Minimum Wage Question 2
A dozen questions about the National Minimum Wage
Question 2 of 12
List of questions
1. What, exactly, is being proposed?
2. How will the NMW be changed over time?
One of the most critical features of any minimum wage regime is how its level is changed over time, with different approaches seeking to balance two distinct dangers. On the one hand, a system of automatic adjustment – where the level of the minimum wage changes automatically in response to inflation, growth, and productivity– risks creating inflationary feedback loops that can make monetary policy more difficult to implement. On the other hand, a system in which minimum wages are adjusted by regulatory fiat allows officials to adjust the rate of increase to the needs of the economy (e.g. by increasing it by less than inflation when unemployment increases). The danger with this approach, however, is that it risks politicisation of these decisions, and creates incentives for politicians to promise to raise wages irrespective of the damage that might be done to the rest of the economy.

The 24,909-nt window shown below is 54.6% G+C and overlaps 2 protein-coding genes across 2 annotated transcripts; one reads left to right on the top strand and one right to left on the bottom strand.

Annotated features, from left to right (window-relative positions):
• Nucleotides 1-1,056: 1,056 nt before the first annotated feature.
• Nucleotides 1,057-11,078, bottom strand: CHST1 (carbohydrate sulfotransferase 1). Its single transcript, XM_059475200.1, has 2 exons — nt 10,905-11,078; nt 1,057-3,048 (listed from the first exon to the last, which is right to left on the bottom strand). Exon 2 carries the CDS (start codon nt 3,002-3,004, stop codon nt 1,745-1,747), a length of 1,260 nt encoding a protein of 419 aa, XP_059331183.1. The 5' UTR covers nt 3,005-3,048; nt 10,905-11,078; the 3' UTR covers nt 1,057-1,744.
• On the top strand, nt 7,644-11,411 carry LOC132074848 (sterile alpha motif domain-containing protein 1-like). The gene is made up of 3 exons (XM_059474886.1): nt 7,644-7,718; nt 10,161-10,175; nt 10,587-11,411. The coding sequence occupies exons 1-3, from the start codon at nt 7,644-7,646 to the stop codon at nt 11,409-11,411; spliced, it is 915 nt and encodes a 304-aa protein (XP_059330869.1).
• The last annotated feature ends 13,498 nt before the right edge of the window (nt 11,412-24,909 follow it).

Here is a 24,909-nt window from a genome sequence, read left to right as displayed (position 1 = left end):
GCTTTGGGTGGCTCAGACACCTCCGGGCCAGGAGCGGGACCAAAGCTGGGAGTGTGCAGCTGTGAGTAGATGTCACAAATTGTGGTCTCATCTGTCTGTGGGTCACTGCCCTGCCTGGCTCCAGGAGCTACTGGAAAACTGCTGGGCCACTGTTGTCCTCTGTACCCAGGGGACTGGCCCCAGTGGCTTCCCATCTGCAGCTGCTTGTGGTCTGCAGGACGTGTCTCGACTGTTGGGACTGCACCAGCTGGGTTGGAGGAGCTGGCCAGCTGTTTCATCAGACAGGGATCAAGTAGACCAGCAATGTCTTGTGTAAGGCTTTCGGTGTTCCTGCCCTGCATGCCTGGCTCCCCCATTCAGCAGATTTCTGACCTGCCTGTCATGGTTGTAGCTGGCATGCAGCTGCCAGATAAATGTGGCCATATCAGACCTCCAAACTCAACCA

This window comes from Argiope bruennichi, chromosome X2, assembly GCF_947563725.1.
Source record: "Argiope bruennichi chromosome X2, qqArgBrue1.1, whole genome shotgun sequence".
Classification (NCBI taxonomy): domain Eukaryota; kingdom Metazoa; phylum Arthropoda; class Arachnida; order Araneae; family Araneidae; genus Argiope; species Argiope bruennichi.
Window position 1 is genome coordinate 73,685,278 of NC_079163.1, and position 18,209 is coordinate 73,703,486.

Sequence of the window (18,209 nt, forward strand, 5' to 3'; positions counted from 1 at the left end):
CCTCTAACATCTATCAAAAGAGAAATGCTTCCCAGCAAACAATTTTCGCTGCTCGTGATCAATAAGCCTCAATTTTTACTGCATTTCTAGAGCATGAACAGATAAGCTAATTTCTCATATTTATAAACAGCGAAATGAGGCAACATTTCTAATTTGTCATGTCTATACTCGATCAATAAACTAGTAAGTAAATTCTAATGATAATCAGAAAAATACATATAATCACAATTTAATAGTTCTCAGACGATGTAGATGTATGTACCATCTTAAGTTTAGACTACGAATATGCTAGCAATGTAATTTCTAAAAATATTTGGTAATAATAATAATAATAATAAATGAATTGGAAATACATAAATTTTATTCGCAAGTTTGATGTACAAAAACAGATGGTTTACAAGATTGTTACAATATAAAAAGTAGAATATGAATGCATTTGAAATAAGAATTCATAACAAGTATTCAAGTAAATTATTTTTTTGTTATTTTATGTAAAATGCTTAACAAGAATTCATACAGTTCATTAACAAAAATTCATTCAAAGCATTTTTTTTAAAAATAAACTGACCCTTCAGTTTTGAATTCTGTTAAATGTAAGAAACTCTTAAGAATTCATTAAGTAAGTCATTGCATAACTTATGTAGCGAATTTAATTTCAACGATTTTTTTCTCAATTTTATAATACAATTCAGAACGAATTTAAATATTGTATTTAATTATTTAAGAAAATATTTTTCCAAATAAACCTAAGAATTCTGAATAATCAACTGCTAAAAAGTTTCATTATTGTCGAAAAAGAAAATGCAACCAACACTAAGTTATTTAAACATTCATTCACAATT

In this proposal, NMW adjustment is driven by a commission composed of experts on the labour market and representatives of organised business and labour, which would consider various factors before making a proposal to government on any adjustments that might be needed, with that recommendation being implemented only after the commission has had an opportunity to consider any comments from government and make adjustments to is, if needed. This is similar to the system in the UK, and, in principle, allows government to adjust the NMW in response to the needs of the economy, employers, workers and the unemployed on the basis of high quality empirical research, submissions from interested parties, and the expertise and judgment of members of the commission. This has the virtues of avoiding the potential of wage indexation, which can lead to inflationary spiral, and of allowing adjustments to the NMW to reflect economic conditions. It does, however, create the risk that debates and decisions of the commission might be politicised so that wage adjustments reflect the political cycle more than the business cycle.